This article was first published on The Times website on Monday 15 June 2020.
The pandemic has merely reinforced the fundamental challenges charities face rather than changed them.
As if dealing with the impact of coronavirus were not enough charities, like the rest of society, are having to plan for the future amid a climate of continuing uncertainty. Doing this properly means reflecting on what the pandemic has revealed about the state of charity in our country. It requires an honest assessment both about the many grounds for optimism and the causes for concern.
The coronavirus has once again brought out this nation's seemingly limitless capacity for generosity. Our charitable impulse runs as deep as it ever has, crossing traditional dividing lines. People have found new and ingenious ways to demonstrate kindness, salute courage and lend practical help to one another. We can and should take pride in this. Charity has the power to unite and inspire us precisely because it continues to evolve, using the new possibilities of our age to meet its most unexpected challenges.
The world today is less prone to see charity just as a set of institutions. It is about translating motives into action and going about the job in the right way while you're at it. Our own research among the public backs this up. Standards in terms of behaviour, efficiency and effectiveness are more important than structures. Charities aren’t seen as the only outlet for charitable endeavour, but people do feel entitled to make certain assumptions about registered charities that go beyond their sticking to the letter of the law. Meeting these expectations is crucial to building and maintaining public trust and confidence in charities as the country emerges from the current crisis.
Of course the pandemic has shown specialist charities at their best, playing a vital role in helping to tackle coronavirus directly or taking on other important responsibilities so that others might do so. The demands on charities like these have never been greater particularly when it comes to delivering public services. Central and local government are attracted to giving charities a greater role because of the sense of mission, independence and trust they bring. The challenge here is to preserve those qualities which mark charities out even as some are called upon to deliver more public services.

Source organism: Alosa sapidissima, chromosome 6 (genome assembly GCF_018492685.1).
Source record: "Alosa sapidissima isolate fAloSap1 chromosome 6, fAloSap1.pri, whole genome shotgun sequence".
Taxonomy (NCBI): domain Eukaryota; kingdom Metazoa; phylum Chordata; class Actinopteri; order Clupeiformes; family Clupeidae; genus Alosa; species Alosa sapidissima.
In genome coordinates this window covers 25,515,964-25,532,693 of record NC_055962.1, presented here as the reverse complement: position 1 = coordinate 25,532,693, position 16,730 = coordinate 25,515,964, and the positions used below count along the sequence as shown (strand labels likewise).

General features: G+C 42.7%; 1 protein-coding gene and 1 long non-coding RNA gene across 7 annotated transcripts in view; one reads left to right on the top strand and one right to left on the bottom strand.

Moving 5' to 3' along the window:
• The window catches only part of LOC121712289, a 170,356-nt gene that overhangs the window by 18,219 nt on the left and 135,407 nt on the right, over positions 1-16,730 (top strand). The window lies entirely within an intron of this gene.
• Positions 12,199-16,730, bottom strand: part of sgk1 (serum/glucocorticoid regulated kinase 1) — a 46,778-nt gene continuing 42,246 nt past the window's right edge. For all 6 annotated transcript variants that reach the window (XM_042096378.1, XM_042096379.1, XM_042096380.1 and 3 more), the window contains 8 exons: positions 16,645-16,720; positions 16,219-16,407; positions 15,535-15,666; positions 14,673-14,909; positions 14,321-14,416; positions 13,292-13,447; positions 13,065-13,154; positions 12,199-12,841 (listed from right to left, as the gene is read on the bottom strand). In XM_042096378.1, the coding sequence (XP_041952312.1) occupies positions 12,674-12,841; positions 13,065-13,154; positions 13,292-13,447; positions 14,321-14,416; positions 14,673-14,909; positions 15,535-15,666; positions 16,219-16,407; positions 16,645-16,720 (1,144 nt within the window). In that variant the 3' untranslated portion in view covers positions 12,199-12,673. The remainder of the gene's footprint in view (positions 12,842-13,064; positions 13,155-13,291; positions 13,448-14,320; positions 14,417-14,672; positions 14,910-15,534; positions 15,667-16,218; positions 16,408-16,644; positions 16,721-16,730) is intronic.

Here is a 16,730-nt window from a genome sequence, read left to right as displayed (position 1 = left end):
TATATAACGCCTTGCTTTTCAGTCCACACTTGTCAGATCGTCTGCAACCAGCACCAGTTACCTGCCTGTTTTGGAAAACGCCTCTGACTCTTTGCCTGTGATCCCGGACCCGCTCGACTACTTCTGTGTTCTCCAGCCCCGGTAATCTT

But if the pandemic has demonstrated that the spirit of charity is alive and well it has also revealed just how dependent it is on the support of the public. Economic uncertainty has hit donations. Lockdown has disrupted routines that included helping charities in small and myriad ways. The essential fragility of much of the charitable sector has been exposed. Many charities have had to curtail their work and some have had to shut down altogether.
Some see a natural bifurcation in the charitable sector developing over time. On one side, a small number of those more corporate charities who operate a top-down, professional business model to deliver public sector contracts or act as part of the state. On the other, the vast majority of smaller charities who work in more informal, bottom-up, ways filling gaps and responding to need where they see it.
But the truth is whether large or small, staffed by professionals or volunteers, global or local in focus, all charities are united by the public expectations and the financial and legal advantages which come with their special status. Ensuring expectations are being met so that those advantages continue to enjoy public support only becomes more important when the range of bodies seeking to call themselves charities increases, and the scope of their activity grows.
Regulating in this environment is not just about finding the most practical way of overseeing the registered charities we have. The charity sector needs to embrace a new generation of organisations with their own ideas for strengthening their communities and wider society. The charity register should not be like a private members club; difficult to join but offering a place for life once you get in. Instead it should be a snapshot that captures the vast array of efforts being made in this country to improve lives and strengthen society at any given time. The Charity Commission will be better equipped to do this if we look again at how we make acquiring registered status possible, as well as what we can do to deprive the wrongdoers and moribund of the status once they have it.
As we return to normality by degrees it is better that we do so with a clear-eyed understanding of where charity stands rather than falling back on wishful thinking. The brightest future lies with those causes and organisations who understand and respect what charity means in the hearts and minds of the public and are prepared to stand behind the difference they make but also the way in which they make it.
We can't just draw conclusions from the pandemic which provide us with the most comfort, we have to learn the right lessons. A thriving charity sector depends on it.